A recent General Services Administration report says that several of the Reagan administration's initiatives for the agency are falling well behind their goals.

According to the report, produced by GSA associate administrator Charles S. Davis III, none of the GSA's 11 regional offices hit targets in four major areas: surveying fire and safety hazards in government office buildings, reducing the average amount of office space used by government employes, subleasing unneeded office space, and providing space to federal agencies in a more timely fashion.

Davis said that through three quarters of fiscal 1984, GSA had met 63 percent of its goals.

Public buildings commissioner Lester L. Mitchell, said: "Overall, we have a good program and we are making progress." However, he would not offer any details of his division's performance at this time.

The report also shows:

*Only four of the 11 GSA regions were able to hit targets for reducing the amount of office space they control despite large personnel cuts at many agencies.

*Only three GSA regional offices spent their share of the $125 million provided by the 1983 jobs bill on time.

*Only two regions have been able to extend at least 75 percent of their leases for office space before the old lease expired.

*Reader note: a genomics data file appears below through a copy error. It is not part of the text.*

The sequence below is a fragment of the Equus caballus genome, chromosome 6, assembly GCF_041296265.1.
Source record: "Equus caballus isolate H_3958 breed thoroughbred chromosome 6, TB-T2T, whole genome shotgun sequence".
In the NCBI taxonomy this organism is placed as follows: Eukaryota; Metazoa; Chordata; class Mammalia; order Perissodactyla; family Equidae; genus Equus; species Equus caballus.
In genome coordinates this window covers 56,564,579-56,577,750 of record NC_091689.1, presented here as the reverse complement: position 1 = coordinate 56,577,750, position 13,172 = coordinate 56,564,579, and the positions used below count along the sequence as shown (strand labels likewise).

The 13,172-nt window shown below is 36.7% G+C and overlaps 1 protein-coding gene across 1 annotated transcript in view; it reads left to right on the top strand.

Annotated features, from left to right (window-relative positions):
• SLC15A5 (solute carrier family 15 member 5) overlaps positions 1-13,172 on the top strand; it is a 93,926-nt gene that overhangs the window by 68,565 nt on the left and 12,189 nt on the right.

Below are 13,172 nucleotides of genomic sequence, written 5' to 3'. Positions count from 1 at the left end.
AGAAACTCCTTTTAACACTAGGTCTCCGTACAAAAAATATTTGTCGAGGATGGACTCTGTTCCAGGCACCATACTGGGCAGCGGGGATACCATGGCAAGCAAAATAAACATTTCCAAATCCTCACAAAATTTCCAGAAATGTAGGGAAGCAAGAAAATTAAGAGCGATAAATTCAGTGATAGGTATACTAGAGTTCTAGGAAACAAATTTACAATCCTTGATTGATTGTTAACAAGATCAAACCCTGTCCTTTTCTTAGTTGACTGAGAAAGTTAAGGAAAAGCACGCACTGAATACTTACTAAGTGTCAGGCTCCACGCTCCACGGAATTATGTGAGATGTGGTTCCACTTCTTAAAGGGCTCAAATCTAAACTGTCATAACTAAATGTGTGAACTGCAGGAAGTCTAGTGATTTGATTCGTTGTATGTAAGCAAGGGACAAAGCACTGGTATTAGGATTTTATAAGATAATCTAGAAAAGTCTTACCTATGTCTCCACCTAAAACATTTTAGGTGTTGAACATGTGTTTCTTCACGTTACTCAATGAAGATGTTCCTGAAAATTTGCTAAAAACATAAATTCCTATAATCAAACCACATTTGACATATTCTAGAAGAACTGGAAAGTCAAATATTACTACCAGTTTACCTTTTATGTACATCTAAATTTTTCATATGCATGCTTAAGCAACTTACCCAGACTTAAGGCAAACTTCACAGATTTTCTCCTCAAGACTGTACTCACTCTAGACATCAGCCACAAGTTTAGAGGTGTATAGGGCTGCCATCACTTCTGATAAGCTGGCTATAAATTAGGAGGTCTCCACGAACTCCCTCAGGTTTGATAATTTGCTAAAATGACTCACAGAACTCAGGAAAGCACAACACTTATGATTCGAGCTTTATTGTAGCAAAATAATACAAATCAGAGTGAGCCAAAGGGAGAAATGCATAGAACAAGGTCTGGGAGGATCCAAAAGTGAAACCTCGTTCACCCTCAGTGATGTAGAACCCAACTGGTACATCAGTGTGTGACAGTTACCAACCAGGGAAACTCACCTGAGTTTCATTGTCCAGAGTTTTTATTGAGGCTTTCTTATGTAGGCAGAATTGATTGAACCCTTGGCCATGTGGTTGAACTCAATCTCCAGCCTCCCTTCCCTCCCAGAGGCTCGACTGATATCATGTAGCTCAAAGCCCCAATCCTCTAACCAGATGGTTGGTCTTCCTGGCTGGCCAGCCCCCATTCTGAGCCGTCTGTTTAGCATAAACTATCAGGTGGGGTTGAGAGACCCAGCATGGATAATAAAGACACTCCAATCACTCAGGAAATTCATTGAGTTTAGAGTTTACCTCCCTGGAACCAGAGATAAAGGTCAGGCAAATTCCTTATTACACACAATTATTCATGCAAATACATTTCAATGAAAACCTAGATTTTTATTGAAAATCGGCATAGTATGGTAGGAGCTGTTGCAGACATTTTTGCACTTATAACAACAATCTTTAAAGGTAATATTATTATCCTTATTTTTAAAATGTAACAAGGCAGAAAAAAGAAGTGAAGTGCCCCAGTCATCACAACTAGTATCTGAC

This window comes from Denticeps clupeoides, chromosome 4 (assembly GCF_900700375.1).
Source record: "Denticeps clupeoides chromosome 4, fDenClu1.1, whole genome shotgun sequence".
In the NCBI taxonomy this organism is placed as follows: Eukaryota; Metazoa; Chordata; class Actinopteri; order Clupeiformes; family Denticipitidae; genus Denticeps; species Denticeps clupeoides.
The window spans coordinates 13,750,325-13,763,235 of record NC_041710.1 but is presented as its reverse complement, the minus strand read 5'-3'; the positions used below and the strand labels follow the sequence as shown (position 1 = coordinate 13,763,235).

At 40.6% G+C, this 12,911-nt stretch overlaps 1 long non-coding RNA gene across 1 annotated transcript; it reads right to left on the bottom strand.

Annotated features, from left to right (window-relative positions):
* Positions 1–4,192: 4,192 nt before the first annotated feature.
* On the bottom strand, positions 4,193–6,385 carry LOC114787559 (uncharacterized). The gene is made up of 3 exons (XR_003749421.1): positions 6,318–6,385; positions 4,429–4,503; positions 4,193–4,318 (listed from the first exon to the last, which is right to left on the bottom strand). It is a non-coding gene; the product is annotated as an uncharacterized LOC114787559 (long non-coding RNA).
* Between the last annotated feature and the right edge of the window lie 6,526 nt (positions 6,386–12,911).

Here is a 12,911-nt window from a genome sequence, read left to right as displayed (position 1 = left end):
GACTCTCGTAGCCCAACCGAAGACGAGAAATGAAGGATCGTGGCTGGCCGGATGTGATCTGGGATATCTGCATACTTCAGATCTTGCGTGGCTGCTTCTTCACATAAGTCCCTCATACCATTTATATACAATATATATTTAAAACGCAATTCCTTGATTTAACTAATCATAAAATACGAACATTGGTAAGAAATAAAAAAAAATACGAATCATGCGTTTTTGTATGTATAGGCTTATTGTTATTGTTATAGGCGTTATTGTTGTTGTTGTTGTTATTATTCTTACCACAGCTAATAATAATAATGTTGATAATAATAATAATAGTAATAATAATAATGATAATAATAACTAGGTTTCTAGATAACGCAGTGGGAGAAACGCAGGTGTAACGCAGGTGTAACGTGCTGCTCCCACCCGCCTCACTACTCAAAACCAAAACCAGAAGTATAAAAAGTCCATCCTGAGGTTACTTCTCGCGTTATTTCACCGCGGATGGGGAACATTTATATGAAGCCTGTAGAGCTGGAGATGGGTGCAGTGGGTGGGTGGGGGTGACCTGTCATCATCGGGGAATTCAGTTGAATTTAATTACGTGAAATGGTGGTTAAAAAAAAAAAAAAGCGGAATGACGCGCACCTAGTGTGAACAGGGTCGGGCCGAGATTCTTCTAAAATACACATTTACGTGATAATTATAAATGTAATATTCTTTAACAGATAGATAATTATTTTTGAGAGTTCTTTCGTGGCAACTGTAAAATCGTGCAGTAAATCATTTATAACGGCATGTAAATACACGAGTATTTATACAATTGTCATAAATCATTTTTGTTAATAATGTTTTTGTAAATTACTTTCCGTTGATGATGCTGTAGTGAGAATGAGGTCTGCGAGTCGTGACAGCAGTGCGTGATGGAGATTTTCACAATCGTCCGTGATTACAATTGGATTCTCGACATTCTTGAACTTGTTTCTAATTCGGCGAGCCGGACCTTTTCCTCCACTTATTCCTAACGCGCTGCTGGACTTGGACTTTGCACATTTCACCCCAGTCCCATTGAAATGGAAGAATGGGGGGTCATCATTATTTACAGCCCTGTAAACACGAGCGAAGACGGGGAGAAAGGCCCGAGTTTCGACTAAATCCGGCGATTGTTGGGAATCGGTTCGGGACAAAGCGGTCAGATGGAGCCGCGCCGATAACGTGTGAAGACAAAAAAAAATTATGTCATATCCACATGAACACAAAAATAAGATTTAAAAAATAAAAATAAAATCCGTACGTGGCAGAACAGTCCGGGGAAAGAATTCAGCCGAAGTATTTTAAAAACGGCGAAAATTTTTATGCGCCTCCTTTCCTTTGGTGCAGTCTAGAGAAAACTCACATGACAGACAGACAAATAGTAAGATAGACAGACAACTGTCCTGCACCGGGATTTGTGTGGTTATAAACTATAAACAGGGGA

*Only one region was able to reduce energy consumption. GSA had set a goal of a 2 percent reduction in energy consumption in the space it controls, but 10 of the regions showed major increases in consumption.

Entitled "How Do You Stack Up?," the report was prepared at the behest of former GSA administrator Gerald P. Carmen. After Carmen left, officials began to complain that the quarterly targets were too ambitious and should be revised down.

That debate was renewed this week among some senior GSA officials.

"They [the charts] don't show the whole story," said Charline Keith, a senior aide to Mitchell. She said the information in the report was accurate but complained that some of the charts were improperly drawn. "They don't clearly show how well we've done compared to last year."

Davis responded that all of the material originated with the Public Buildings Service, "so they're criticizing their own work." But, he said, "some charts aren't valid indicators and should not be equally weighted against others."

Jerald D. Fox, a senior aide to acting GSA administrator Ray Kline, said "it is unfortunate that we are tied, for a year, to indicators that may no longer be valid in some cases. It pains me to see the situation painted as if when Carmen left, there was no longer a concern for the programs that were started. There is."

Davis said the report was developed as "an attempt by GSA to introduce a type of private-sector motivation in monitoring performance through reporting to the agency itself. We wanted to introduce a level of enthusiasm and competition among the regions."

Other sections of the report show mixed performance at GSA's Office of Federal Supply and Services, the primary government procurement arm for civilian agencies. High marks were awarded for contract management, transportation programs and running the personal property program. Low marks were given for the agency's promptness in issuing lists of products that agencies can choose from.